Beneath The Banyan Tree - Bengali Patas

The Bengali patas, long scrolls usually 12-20 inches wide and 10-16 feet long, are composed of a series of panels which, when read from top to bottom, tell the story that the artist/story teller narrates as she or he unrolls the scroll. Originally, these scrolls focused on mythological stories, and were more commonly made by men. Now, they are as likely made by women and frequently represent modern dilemmas and social issues, such as the ravages of floods or detailing why literacy is important. In this exhibition, the scrolls represent the tradition that has changed the most, a theme that will be emphasized in the exhibition. Moreover, in contrast to the par scrolls, here the design elements have remained constant, while content has changed.

Patta from Beneath the Banyan Tree exhibit

These objects come from the collection of Geraldine Forbes, Distinguished Teaching Professor of History at the State University of New York-Oswego. A long-time scholar of Bengal, Professor Forbes became intrigued by the patas in the 1970s while resident at the American Institute of Indian Studies Guest House in Calcutta. Intrigued especially because of the social themes and historical incidents, these patas resonated with her work on women’s social history in modern Bengal. This exhibition is the first major showing of this collection.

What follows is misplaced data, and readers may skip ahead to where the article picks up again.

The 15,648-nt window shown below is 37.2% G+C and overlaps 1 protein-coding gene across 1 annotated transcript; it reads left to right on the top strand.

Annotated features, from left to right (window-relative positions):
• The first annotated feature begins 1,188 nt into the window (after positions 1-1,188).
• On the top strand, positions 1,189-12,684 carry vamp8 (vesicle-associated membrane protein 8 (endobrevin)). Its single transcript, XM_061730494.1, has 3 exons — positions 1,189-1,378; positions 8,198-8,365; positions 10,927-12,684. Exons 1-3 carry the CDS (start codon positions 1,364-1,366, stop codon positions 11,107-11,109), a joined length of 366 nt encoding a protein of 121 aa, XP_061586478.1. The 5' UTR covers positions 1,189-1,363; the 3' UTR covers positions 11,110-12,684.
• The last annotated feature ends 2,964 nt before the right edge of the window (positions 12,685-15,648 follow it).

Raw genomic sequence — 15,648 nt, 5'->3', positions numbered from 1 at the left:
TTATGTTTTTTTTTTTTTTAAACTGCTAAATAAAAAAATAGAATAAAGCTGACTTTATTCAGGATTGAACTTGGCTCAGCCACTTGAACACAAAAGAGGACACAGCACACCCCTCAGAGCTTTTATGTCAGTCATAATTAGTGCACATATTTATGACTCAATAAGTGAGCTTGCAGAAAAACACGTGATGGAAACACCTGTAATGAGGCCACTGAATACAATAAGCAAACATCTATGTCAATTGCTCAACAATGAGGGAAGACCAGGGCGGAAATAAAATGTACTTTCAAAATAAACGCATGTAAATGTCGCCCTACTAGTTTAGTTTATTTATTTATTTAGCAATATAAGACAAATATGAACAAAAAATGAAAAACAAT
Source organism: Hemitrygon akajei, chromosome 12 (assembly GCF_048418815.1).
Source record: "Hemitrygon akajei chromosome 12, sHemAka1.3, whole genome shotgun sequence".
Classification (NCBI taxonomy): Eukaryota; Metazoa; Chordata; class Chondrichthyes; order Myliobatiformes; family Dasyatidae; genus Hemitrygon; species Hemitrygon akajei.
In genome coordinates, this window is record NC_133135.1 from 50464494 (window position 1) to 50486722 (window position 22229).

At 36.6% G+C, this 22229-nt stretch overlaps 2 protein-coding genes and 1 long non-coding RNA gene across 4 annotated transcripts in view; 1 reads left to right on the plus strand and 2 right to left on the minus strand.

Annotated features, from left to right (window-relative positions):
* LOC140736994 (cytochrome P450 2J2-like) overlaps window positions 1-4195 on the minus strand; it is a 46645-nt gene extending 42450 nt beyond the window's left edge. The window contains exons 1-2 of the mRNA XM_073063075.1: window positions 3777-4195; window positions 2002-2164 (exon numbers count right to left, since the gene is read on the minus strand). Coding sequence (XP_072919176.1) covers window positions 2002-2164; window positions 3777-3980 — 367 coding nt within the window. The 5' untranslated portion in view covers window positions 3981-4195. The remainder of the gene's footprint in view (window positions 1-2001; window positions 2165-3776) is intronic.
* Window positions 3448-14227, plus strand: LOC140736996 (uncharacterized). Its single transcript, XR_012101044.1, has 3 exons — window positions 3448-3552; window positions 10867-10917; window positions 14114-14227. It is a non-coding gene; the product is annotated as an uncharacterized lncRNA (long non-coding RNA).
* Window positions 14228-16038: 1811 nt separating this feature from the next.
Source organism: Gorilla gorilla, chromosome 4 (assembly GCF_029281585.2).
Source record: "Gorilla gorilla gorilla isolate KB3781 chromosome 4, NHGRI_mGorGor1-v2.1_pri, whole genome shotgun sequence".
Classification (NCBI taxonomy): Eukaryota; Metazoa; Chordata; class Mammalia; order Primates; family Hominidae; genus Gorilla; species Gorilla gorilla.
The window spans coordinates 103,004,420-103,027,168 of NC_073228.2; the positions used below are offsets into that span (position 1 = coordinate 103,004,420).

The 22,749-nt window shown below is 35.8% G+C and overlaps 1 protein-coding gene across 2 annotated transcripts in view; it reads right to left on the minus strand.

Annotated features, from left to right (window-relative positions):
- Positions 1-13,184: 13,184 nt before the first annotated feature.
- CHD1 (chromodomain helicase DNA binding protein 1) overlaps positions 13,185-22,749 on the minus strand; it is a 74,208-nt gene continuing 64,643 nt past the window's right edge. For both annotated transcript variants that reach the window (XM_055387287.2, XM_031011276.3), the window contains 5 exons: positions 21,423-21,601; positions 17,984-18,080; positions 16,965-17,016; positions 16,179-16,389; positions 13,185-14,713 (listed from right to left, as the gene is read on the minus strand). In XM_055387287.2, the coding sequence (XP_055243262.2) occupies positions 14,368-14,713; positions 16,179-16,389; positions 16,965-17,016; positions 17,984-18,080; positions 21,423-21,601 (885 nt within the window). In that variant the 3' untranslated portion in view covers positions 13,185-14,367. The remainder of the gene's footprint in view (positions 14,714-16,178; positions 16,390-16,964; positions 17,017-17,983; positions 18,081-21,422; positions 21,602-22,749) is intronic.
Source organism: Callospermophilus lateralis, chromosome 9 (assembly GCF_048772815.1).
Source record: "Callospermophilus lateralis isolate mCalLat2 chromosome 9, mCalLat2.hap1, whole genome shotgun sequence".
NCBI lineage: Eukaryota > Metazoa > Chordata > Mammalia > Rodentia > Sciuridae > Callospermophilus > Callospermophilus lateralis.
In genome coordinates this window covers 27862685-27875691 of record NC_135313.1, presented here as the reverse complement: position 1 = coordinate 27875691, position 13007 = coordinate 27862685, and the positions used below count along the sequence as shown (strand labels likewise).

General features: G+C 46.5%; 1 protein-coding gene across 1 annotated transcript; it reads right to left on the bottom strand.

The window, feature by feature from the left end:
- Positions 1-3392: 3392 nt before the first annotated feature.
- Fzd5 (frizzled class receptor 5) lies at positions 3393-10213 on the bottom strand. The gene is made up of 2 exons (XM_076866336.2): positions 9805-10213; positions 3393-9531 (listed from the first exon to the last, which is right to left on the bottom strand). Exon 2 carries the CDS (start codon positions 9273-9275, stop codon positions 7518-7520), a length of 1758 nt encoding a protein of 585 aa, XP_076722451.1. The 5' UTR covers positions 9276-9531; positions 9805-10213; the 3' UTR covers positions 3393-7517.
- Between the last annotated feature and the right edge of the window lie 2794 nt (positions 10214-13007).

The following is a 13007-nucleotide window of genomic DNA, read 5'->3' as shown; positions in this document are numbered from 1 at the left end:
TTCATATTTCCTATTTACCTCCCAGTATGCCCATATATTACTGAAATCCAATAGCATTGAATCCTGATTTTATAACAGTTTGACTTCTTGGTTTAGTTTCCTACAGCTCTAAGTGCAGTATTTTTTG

Pata from Beneath the Banyan Tree exhibit
Pata from Beneath the Banyan Tree exhibit
Pata from Beneath the Banyan Tree exhibit

 

Pata from Beneath the Banyan Tree exhibit

  • Beneath the Banyan Tree
  • Teachers Resources
  • Terracota & Brass
  • Mithila Paintings
  • Bengali Patas 
  • Rajasthani Par